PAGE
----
Men tend to have more lenient ethical standards than women which could affect ‘the future of corporate social responsibility’, a study through UC Berkeley-Hass School of Business has found.

Laura Kray, Professor of Business at UC Berkeley-Hass, told the Guardian that men and women apply morality in different ways within a business context. Men tend to see ethical principles egocentrically and see these decisions as “just business”, whereas women often see ethical principles as “beyond business” and outside of ego.

In the study conducted with Michael Haselhuhn, Kray found that:

“Men’s lower ethical standards in business negotiations are driven in part by their desire to prove their masculinity (if negotiations are a “man’s game”, then the implication is that men who are not at the top of the pecking order are somehow less manly). The way to counter such outdated thinking, she suggests, would be to help men to “embrace their feminine side, to become more balanced and whole in their business approach, and therefore more secure in themselves”

A large part of the ethics in business issue appears to be the ‘traditional rule of business’ taught to business school students, where maximising shareholder value at all costs is the ultimate goal. Jill Bamburg, co-founder of Bainbridge Graduate Institute, emphasises the need to teach ethical principles in business schools that will benefit students of both sexes.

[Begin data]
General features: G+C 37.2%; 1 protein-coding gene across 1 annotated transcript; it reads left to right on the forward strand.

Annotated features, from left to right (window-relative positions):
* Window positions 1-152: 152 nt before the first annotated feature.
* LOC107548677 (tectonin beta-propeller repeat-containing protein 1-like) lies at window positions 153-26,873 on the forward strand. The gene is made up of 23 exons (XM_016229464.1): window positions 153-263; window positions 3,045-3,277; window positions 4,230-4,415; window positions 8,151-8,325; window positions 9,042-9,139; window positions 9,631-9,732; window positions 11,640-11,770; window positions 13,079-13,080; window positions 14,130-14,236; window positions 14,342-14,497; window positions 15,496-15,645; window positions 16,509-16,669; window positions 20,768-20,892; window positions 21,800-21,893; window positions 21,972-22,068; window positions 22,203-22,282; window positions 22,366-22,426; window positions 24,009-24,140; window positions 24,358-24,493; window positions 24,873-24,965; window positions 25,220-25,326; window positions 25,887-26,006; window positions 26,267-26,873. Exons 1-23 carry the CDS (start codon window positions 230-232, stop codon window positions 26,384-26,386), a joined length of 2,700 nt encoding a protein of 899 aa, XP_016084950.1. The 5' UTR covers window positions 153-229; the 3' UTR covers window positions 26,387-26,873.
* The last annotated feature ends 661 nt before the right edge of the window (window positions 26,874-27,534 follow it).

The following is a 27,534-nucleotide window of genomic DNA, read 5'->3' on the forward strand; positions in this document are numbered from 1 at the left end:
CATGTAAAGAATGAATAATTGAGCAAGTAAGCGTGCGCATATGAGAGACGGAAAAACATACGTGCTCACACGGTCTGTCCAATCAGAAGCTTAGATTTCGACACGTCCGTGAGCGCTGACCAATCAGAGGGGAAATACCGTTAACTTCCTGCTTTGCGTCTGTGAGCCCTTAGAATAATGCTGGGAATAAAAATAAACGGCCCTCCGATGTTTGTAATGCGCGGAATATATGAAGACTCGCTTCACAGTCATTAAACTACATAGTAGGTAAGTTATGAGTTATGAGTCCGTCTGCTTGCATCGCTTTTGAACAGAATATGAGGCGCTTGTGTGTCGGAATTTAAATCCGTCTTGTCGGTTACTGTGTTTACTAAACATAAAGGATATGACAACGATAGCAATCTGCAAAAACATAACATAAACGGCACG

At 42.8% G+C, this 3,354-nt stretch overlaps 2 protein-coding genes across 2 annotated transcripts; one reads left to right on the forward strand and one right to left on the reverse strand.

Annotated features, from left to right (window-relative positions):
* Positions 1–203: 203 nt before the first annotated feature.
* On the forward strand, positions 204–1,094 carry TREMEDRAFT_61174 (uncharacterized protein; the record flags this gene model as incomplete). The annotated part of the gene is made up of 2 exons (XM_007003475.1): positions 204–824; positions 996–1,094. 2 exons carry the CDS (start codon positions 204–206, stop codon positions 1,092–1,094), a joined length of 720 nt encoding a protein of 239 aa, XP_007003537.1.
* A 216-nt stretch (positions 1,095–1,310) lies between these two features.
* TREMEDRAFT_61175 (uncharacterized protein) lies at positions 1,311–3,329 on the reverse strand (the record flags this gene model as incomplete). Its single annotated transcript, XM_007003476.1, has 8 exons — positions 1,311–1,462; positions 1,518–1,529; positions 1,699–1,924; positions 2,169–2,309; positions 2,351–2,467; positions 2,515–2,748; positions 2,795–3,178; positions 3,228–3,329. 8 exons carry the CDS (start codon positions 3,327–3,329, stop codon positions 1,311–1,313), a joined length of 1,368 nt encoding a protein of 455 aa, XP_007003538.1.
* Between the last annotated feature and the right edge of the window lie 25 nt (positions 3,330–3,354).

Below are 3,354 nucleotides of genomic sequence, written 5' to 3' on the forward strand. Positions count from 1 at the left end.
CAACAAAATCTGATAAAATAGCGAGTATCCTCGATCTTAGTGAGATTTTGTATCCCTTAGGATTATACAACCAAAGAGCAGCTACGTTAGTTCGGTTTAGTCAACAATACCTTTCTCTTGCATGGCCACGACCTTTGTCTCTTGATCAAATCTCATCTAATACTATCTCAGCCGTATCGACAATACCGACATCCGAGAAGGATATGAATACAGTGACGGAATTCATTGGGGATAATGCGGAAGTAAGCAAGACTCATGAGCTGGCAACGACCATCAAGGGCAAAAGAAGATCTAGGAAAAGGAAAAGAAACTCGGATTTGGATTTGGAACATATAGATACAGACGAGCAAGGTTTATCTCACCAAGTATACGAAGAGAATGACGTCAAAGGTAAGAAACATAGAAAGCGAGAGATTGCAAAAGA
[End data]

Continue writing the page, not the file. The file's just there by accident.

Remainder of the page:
Bamburg’s work calls for a shift in focus where “maximising the fulfilment of purpose” becomes the norm over simply maximising shareholder profits.

The future of business with purpose appears to lie in better supporting women in their natural tendencies to make ethical decisions and in helping men get more comfortable with ‘relational business thinking’.

The UC Berkeley-Hass  study also found evidence that suggests people become more ethical as they age.

“By encouraging a broader, relational perspective, age and experience usually lead people to feel more comfortable in their own skin and therefore less prone to ethical biases,” Professor Kray said.

Photo by Jon Seidman